As age 50 looms, is it time for a smichah or a Porsche

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CHICAGO — A rare flash of insight jolted me the other morning, as my mind bobbed up from sleep to consciousness like a cork held underwater, then suddenly let free.

"Just two short years, buddy, and you'll be 50," my right brain was taunting his comrade on the left. "Isn't it about time you grew up?"

"Your vessel is aging, your spirit is growing weary. It's your last chance to get real and make your mark," my yin was hectoring my yang.

"Time to buy a red sports car. Time to go Bungee-jumping, or take up some other middle-aged male pursuit," my yetzer ha'ra (evil inclination) intoned.

"No way," my yetzer ha'tov (good inclination) retorted. "You have no time to fritter away in feckless frivolity. Get serious. Do something for a change to help your fellow human beings. Think about becoming…a rabbi."

"A what?" my ego stammered as I lay there on the bed, sweat now breaking across my brow.

"You heard him," my neshamah (soul) chimed in. "The guy wants to be a rabbi."

Visions of kvelling bubbes danced in my head. (For those who are Yiddishly challenged, a kvelling bubbe is a grandma who lavishes pride on her grandkids like shmearing shmaltz on a matzah.)

"A rabbi!" I could hear my own bubbe of blessed memory declare with awe.

"God should just bless him."

"Not so fast, Granny," my id interrupted. "There's a day trader in there somewhere, if I could just get him off this Jewish shtick."

Thank God I was waking up, and soon the whole cacophony would fade under the din of a grande no-foam skim latte-induced caffeine buzz.

I don't know if you'd call this a midlife crisis or a midlife opportunity.

Life's developmental phases are kind of like a hammer, which you can use either to drive home a nail or to smash your thumb, depending on your aim and concentration.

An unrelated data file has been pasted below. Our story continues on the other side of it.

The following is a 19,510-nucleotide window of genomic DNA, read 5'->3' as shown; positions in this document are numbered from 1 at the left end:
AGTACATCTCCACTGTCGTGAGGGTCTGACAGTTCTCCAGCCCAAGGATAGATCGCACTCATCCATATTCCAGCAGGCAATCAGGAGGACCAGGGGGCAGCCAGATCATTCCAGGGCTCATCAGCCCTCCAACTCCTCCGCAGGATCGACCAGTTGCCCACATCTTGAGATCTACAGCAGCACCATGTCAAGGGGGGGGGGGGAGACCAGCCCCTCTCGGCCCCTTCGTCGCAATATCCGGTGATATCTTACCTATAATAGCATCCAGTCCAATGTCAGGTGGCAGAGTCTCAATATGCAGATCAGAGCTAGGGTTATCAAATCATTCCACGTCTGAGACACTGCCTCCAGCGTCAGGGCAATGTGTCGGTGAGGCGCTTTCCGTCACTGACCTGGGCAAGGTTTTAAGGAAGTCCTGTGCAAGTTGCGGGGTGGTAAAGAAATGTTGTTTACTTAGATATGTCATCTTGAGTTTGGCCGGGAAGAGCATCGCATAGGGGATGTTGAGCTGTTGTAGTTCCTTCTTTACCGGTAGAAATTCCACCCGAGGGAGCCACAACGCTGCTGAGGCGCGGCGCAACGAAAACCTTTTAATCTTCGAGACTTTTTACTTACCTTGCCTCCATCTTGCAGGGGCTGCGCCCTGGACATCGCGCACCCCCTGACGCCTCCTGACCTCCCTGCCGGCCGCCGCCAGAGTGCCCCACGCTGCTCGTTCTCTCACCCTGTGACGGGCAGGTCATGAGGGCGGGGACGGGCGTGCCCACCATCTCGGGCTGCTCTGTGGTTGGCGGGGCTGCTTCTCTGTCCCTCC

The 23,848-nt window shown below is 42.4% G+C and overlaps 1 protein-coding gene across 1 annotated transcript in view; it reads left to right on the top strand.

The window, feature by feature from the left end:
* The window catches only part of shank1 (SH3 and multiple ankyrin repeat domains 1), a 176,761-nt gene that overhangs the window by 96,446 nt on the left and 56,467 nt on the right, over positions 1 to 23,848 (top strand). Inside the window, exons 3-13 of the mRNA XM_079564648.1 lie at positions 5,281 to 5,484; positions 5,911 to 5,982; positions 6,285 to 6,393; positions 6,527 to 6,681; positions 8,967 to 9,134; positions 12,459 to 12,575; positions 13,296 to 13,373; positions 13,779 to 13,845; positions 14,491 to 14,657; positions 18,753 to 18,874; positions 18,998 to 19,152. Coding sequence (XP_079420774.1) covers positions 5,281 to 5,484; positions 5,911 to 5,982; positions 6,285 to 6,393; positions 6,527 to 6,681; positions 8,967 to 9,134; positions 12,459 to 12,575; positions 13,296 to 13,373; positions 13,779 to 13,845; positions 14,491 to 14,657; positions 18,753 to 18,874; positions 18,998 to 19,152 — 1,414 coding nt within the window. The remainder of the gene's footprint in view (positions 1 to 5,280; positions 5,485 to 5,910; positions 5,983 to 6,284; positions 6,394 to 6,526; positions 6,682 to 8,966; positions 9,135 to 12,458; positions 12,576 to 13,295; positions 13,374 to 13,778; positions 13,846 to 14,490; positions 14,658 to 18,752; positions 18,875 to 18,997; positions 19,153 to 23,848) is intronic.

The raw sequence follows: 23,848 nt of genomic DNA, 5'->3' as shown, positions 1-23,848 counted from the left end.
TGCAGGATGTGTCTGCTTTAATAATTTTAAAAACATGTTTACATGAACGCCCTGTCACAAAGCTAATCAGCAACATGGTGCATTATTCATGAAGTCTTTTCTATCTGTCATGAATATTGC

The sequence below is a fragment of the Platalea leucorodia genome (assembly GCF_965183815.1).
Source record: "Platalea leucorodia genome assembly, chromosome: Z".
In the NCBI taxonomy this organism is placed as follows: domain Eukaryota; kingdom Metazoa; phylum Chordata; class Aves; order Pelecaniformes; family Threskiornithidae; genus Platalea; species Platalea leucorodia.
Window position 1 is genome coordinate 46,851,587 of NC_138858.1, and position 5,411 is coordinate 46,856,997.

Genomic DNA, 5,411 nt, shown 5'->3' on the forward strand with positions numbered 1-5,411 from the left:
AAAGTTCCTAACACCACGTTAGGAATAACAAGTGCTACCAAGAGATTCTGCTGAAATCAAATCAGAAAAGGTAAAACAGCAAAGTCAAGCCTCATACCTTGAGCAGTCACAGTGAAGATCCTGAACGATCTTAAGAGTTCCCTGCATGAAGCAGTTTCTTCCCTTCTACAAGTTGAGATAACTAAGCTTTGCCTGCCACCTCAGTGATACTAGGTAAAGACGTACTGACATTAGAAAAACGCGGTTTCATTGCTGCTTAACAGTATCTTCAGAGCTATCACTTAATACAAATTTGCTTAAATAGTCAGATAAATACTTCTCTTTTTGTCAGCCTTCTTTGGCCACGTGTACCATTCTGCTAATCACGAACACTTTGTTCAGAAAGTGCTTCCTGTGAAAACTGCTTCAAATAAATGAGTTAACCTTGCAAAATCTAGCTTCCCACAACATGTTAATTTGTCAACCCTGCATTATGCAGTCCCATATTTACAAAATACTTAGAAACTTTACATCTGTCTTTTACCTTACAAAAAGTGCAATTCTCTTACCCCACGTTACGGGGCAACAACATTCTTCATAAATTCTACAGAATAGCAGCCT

Those of you far past 50 may chuckle at such infantile musings. Those of you under 30 must be thinking, "Don't kid yourself. Prime time's over."

Those rockin' with me in the same middle-aged boat catch my drift.

Aware of our mortality more than ever, we graying boomers are cautious enough to buckle up, diligent enough to buckle down, but way too self-absorbed to buckle under to the accelerating ebb of time without chasing at least one new dream.

But to crave a smichah (ordination) instead of a Porsche? Oy.

Blame it on the job.

When I started this gig seven years ago, I was just a normal guy with a background in writing and editing and a warm spot for Israel and the Jewish people. Since then I've had amazing experiences exploring everybody's Jewish identity — that's part of the job of a Jewish journalist — as well as my own. Participating in the Wexner Heritage Foundation's two-year Jewish studies program (which ends in August with a 10-day seminar in Israel) is the capstone of this journey that's taken me around the Jewish world, down Jewish history's memory lane and into our religion's spiritual heart.

Two years shy of 50, I know I won't live forever, but I imagine (and pray) that there are many more miles left on the odometer. What better way to spend them than to attach all that I've learned and experienced to the framework of my understanding about Judaism, and then find a way to transmit all that to those who are seeking, and to inspire those who feel a yawning void, to seek?

I want to convey my love of the Jewish people and of Judaism to those who have not experienced such love. I want to spend quality time discerning the purpose of Judaism and the mission of the Jewish people at the dawn of this new era, the era when the world struggles to become one. Isn't that what rabbis do, even more than Jewish journalists?

Call me crazy, but that's what's causing all the commotion when my mind bobs toward consciousness. Will I do it? Can I? I don't know. (To become a rabbi at my age we're talking nearly half a million bucks in opportunity cost alone.) What I do know is that joining the clamor of my internal voices is that of Rabbi Hillel, whose words surely haunt every middle-aged dreamer:

"If not now, when?" asked the sage. "If now, when?''